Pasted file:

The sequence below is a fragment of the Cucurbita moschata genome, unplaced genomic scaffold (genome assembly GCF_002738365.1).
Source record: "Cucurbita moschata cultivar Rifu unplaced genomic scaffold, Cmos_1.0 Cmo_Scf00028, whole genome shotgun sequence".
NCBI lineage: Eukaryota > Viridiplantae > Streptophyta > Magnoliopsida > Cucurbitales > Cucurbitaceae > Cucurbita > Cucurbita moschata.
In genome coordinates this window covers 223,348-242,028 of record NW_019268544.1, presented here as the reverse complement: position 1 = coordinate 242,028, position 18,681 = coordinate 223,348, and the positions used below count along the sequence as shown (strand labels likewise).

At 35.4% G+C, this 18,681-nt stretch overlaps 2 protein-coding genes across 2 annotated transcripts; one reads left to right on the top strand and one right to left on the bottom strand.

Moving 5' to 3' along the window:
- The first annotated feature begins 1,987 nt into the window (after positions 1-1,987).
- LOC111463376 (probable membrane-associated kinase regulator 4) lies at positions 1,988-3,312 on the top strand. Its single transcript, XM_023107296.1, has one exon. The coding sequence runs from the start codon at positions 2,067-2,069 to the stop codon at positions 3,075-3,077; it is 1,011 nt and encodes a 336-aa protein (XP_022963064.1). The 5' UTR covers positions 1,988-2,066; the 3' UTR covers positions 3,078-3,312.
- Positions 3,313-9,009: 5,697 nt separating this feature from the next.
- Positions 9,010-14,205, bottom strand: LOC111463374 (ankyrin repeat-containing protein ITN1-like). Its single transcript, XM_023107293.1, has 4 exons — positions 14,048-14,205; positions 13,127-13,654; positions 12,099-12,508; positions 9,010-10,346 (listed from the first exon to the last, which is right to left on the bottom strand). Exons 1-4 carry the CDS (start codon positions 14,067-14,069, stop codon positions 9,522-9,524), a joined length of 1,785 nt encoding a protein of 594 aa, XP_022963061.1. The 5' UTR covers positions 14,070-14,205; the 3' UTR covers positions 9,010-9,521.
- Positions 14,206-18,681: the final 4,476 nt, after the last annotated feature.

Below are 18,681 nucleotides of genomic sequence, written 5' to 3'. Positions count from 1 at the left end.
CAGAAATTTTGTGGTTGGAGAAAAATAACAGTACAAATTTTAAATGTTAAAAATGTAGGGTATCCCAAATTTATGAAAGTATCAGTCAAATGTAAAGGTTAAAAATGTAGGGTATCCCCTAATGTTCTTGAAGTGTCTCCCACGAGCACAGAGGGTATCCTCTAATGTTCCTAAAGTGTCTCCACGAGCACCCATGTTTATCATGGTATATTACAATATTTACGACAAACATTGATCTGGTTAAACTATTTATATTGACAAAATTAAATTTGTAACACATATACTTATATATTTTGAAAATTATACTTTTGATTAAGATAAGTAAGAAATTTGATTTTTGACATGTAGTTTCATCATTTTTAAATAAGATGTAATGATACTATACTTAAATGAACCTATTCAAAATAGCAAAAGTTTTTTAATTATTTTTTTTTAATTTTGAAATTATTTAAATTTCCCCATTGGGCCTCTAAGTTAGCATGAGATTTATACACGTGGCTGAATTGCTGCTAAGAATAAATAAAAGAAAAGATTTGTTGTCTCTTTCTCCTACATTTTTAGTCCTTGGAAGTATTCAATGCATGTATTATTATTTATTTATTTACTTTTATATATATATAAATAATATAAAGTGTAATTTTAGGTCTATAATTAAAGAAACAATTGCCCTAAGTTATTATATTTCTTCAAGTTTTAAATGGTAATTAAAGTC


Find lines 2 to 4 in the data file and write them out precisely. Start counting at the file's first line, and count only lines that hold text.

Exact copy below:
Source record: "Cucurbita moschata cultivar Rifu unplaced genomic scaffold, Cmos_1.0 Cmo_Scf00028, whole genome shotgun sequence".
NCBI lineage: Eukaryota > Viridiplantae > Streptophyta > Magnoliopsida > Cucurbitales > Cucurbitaceae > Cucurbita > Cucurbita moschata.
In genome coordinates this window covers 223,348-242,028 of record NW_019268544.1, presented here as the reverse complement: position 1 = coordinate 242,028, position 18,681 = coordinate 223,348, and the positions used below count along the sequence as shown (strand labels likewise).